partisanship, empty promises and little implementation on whatever is agreed – simply highlights the importance for people to take matters into their own hands.
Vote for change with action; that really is the challenge Kolster is throwing at the feet of citizens, both private and corporate. People want to make a difference. Look no further than the global Occupy Wall Street movement, which is very much about standing up for the vulnerable against perceived corporate excess, and whose influence is being discussed in terms of decades rather than months.
If the people are there, and your business and communication needs to be where they are but aren’t, ask yourself why they’re not! Then take action to address the gap.
Kolster views the corporate world as an arm of society, not as something arrayed against it, and says it operates with a licence from society, a licence that demands a return not only for shareholders but for the communities where they trade.
Communication can raise awareness and spur action – drivers for change. Kolster says he doesn’t mind if that change benefits your bottom line – it’s all part of the sustainability process – but communicate for the benefit of consumers(and their environment), rather than simply consumption.
People and business are not that different, says Kolster; at the end of the day both look at their wallets when making decisions. As consumers shift spend towards products that offer tangible benefits for consumers and their environment alike, business will have to follow. Of course, there are risks inherent in following the market, rather than helping set the pace (by ignoring COP17 for instance), which marketers need to take cognisance of.
Kolster also argues that, as host nation, Government needs to take some responsibility to involve citizens in a global debate that affects their
future. Rich or poor, we are all in this – it’s a challenge that goes beyond the politics of wealth or race, age or gender. It’s an opportunity for a cross-section of South Africans to speak with one another and together, yet it’s allowed to slip through our fingers.
Don’t blame the politicians, says Kolster; if nobody does anything, nothing will happen, so less complaining and more action are required from civil society. Change will never be driven by politicians. Again – the power rests in our hands.
Kolster cites Nedbank’s solar billboards as an example of advertising that makes you think twice about what communication can really contribute. Yes, it’s small in scale – but it’s a step in the right direction. Now if only somebody would take a leap!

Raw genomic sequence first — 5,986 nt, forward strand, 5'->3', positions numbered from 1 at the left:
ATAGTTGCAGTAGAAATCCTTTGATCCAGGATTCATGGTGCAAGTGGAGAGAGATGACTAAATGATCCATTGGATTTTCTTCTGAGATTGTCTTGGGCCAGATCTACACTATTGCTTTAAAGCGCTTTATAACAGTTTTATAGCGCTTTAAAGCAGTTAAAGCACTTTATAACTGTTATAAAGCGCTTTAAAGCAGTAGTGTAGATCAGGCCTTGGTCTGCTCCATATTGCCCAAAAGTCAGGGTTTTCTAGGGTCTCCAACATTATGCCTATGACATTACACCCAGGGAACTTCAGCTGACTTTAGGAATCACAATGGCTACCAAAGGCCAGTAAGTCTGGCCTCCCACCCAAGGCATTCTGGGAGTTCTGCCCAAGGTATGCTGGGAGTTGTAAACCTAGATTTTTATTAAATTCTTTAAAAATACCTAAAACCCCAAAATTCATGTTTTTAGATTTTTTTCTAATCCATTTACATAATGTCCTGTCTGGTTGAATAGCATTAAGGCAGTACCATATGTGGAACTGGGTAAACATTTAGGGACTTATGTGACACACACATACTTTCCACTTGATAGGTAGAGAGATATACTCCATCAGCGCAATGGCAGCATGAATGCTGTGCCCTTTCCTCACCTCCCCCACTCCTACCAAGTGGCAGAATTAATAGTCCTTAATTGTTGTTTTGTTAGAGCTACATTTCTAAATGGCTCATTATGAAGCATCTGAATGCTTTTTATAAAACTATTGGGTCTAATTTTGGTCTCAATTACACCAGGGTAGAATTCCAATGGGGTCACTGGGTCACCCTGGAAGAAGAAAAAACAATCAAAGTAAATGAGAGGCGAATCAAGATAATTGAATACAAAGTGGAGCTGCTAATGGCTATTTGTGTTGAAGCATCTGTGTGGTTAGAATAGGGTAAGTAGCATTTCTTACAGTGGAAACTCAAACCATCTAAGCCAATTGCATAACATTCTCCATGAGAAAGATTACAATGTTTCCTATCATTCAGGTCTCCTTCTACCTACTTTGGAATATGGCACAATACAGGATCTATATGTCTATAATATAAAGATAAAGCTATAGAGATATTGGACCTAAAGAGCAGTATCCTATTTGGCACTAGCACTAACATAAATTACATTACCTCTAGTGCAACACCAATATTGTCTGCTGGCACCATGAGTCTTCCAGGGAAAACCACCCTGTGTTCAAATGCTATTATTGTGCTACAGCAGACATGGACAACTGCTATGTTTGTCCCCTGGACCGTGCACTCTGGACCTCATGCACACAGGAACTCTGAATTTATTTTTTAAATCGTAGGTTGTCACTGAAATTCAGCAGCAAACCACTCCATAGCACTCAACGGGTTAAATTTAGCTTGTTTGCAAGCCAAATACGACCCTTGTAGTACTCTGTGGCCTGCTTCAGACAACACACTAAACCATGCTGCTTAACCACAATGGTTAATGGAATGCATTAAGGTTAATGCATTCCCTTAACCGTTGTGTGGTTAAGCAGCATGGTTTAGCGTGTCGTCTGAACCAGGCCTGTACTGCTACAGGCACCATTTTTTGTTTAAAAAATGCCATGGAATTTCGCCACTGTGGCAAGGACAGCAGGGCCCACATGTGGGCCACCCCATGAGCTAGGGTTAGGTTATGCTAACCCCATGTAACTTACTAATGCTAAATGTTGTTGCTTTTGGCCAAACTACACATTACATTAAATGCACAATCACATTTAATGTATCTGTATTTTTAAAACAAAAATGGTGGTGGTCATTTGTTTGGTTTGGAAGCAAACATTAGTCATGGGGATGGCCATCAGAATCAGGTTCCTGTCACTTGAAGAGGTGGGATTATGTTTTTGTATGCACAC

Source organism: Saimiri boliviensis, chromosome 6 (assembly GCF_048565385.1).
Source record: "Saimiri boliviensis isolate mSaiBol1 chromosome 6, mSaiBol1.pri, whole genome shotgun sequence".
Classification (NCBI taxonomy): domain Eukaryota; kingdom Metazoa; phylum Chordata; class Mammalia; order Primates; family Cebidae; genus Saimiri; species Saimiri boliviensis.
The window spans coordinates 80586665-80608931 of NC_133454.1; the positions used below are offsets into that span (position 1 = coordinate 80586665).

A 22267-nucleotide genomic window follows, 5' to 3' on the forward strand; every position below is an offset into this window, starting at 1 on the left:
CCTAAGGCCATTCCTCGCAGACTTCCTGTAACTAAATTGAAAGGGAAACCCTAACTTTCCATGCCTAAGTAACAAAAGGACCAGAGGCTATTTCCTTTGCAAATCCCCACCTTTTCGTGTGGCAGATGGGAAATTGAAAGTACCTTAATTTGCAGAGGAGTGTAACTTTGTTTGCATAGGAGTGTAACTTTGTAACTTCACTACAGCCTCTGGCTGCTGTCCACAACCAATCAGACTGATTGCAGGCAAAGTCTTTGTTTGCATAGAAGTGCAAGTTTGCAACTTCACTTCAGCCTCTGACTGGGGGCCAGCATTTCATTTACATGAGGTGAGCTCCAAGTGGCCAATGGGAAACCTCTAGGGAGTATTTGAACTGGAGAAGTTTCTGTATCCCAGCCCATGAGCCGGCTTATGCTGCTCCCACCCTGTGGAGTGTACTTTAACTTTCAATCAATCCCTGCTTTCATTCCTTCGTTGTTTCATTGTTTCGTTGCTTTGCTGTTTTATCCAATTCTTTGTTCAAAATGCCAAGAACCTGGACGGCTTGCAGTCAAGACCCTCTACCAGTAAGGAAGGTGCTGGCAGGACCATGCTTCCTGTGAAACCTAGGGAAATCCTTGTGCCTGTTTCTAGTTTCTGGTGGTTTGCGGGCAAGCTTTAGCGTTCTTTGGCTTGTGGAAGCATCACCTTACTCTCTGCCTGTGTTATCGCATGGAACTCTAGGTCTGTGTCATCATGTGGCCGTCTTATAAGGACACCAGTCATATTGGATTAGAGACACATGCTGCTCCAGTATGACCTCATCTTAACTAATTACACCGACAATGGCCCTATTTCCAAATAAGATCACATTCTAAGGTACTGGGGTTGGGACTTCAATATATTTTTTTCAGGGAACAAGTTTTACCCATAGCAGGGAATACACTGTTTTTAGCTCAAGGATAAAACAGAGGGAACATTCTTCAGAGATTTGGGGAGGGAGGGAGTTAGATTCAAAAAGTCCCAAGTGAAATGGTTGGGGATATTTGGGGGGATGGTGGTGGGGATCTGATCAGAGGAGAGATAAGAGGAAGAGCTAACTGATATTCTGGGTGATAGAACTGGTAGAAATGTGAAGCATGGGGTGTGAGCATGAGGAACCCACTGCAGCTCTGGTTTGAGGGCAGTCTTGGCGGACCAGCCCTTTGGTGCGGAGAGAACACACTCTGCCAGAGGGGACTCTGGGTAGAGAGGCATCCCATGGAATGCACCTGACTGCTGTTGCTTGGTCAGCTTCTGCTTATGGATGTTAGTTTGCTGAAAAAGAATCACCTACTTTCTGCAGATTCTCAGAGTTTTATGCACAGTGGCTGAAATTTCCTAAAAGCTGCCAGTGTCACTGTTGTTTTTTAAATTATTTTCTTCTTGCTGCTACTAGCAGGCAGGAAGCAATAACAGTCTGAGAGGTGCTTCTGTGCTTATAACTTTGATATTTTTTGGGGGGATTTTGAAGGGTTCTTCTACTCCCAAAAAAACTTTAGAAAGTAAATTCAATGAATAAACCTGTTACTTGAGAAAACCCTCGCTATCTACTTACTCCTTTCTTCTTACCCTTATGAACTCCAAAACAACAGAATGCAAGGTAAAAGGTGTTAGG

In India, solar power is being offered by NGOs and small entrepreneurs as a way to bring electricity to 300 million Indians still off the national grid. It’s not free, but its competitive with current alternatives such as black-market kerosene, and the government there hopes the off-grid solar yield will quadruple to 200 megawatts within two years through tax credits and other incentives aimed at both consumers and solar panel manufacturers.
As brands make up an ever-larger part in the valuation of corporations, they have become an Achilles heel for executives – protecting shareholder value now very much equates with protecting the brand – and the rise of social media means companies are treading carefully through the minefield of consumer activism. It’s forcing change in itself – social media is bringing people power to the fore like never before (for Kolster, social media power represents true democracy).
People-power has arrived, enabled with technology, and companies – as an extension of the society in which they operate – need to adapt their operations and communication to this reality. Like politicians, they can be voted out by citizens (who votes with their wallets), something the politicians and other talking heads at COP17 might do well to remember themselves.
Originally published on Bizcommunity.com Marketing & Media | South Africa – click to see more comments.